A close relationship between mining companies and the communities around the projects is essential to strengthen the industry in the country, generate certainty among investors and guarantee long-term social development. To achieve this goal, it is important to highlight the benefits that this sector offers for all other industries in Mexico, said Miguel Ángel Lucero Olivas, Mexican Senator and President of the Mining and Regional Development Commission during the webinar 'Mining's New Normal: Reactivating the Industry', organized by Francisco Quiroga, Undersecretary of Mining, and Mexico Business News.
One of the first steps to achieve this goal is to approach and dialogue with indigenous communities. "Usually, communities are not given adequate treatment, they are minimized and their human rights are violated," explains Gustavo Alanís, President of the Mexican Center for Environmental Law (CEMDA). "Miners want to explore and extract underground resources, something that is legal and legitimate. However, communities also want to take care of their territory, culture and traditions. When there is no dialogue, problems arise," he adds.
According to Alanís, project information is more often than not unclear or reaches the communities at the wrong time, causing them to feel deceived and without participation. “The principles of environmental waste have to be put in practice to give confidence to communities. People are concerned about their health, the environmental resources of the place where they live in and the fact that their water bodies are contaminated," he explains.
“Transparency is a mechanism that seeks to make available to everyone information that is important for the country and decision-making. There are undoubtedly many challenges, but one of the things we have learned is that transparent information leads to the creation of better and stronger relationships between communities and the private sector,” said Francisco Paris, EITI Director for Latin America and the Caribbean. EITI is a global standard that aims to promote open and accountable management of oil, gas and mineral resources.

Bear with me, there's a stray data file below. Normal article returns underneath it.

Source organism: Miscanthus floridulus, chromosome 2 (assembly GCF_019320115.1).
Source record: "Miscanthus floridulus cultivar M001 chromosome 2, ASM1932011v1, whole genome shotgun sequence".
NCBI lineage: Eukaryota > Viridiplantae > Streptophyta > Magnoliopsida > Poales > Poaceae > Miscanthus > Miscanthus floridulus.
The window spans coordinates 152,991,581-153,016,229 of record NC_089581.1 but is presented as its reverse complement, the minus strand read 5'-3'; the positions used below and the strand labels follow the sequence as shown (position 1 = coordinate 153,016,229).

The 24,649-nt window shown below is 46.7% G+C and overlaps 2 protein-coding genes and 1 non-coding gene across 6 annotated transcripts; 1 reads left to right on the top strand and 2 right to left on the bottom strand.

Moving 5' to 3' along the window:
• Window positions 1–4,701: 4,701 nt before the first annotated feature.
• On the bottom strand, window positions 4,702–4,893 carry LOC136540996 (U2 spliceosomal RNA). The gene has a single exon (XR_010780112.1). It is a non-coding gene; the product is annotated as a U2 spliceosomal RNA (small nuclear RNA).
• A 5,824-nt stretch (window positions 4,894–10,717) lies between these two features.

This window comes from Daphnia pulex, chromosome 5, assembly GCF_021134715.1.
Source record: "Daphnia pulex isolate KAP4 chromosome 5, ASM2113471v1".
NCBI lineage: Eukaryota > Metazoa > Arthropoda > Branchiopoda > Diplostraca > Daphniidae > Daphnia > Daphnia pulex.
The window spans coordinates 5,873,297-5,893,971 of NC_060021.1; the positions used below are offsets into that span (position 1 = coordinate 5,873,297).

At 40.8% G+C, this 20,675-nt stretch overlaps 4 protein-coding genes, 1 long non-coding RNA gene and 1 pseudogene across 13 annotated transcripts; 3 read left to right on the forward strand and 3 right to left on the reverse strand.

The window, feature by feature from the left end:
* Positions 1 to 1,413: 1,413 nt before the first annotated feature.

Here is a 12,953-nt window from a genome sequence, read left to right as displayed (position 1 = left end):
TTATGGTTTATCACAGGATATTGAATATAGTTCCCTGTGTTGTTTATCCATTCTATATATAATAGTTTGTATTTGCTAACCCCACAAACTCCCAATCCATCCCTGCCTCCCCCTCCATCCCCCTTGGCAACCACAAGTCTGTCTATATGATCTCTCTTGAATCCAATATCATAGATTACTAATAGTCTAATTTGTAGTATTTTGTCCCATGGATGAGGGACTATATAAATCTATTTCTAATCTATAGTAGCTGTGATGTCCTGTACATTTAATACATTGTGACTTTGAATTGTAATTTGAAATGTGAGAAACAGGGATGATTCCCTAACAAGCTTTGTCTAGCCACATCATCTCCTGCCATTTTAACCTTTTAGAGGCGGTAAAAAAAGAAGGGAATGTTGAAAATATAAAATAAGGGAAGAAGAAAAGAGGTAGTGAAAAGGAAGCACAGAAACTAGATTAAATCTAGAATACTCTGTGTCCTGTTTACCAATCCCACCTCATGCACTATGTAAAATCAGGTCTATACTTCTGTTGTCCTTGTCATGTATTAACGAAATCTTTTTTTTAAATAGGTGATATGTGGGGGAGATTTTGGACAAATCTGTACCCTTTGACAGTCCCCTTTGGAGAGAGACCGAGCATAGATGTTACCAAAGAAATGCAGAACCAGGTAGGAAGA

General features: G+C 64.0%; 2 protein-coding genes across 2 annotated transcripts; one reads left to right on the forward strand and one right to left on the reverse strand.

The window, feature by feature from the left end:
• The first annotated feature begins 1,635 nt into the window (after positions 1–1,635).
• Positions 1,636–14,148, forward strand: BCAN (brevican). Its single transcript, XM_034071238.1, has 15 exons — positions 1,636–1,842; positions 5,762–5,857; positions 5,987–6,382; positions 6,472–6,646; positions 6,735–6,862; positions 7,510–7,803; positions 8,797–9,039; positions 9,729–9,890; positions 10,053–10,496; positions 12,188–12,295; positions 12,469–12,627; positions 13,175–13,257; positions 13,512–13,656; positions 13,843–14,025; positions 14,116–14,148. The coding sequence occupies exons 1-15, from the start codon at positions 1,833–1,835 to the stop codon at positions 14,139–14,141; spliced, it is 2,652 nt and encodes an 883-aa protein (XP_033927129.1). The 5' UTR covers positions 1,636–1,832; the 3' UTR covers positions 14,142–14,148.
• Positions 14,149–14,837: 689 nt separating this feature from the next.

Carlos Toledo Manzur, Director of the Strategic Alliance for the Sustainable Development of the South Pacific Region (ADESUR-CONACYT), agrees on this and proposes that spaces of participation be opened for mining communities. “Community members can be part of the mine's supply chain. Communities can be food suppliers for employees, for example. Instead of the company trying to make pure profits, there must be a commitment to regional development. "
“It is necessary to generate a mechanism of legal certainty and security for all parties through legislation. We have to address problems on time, with clear mechanisms that allow better communication and dialogue between companies and communities. Clear rules will do us all good,” said Karina Rodríguez Matus, an academic at Escuela Libre de Derecho and Partner at Rodríguez-Matus & Feregrino Abogados. This is in line with Gabriel Baeza Espejel’s view, Director of the Center for Intercultural Legal and Environmental Research (CIIJA), who considers it important to generate strategies to find out the best way to dialogue and report on the activities of mining projects to create an action plan with the government as an ally of mining companies.
"It is important and essential that in the new normality we continue to work together: the government and mining entrepreneurs. When the health crisis began, we had to pause. Now that we resumed our operations, it is essential that we are all aware that the stakes are high. We have to act with solidarity and commitment," said Javier Corral Jurado, Governor of the state of Chihuahua and guest of honor at the event.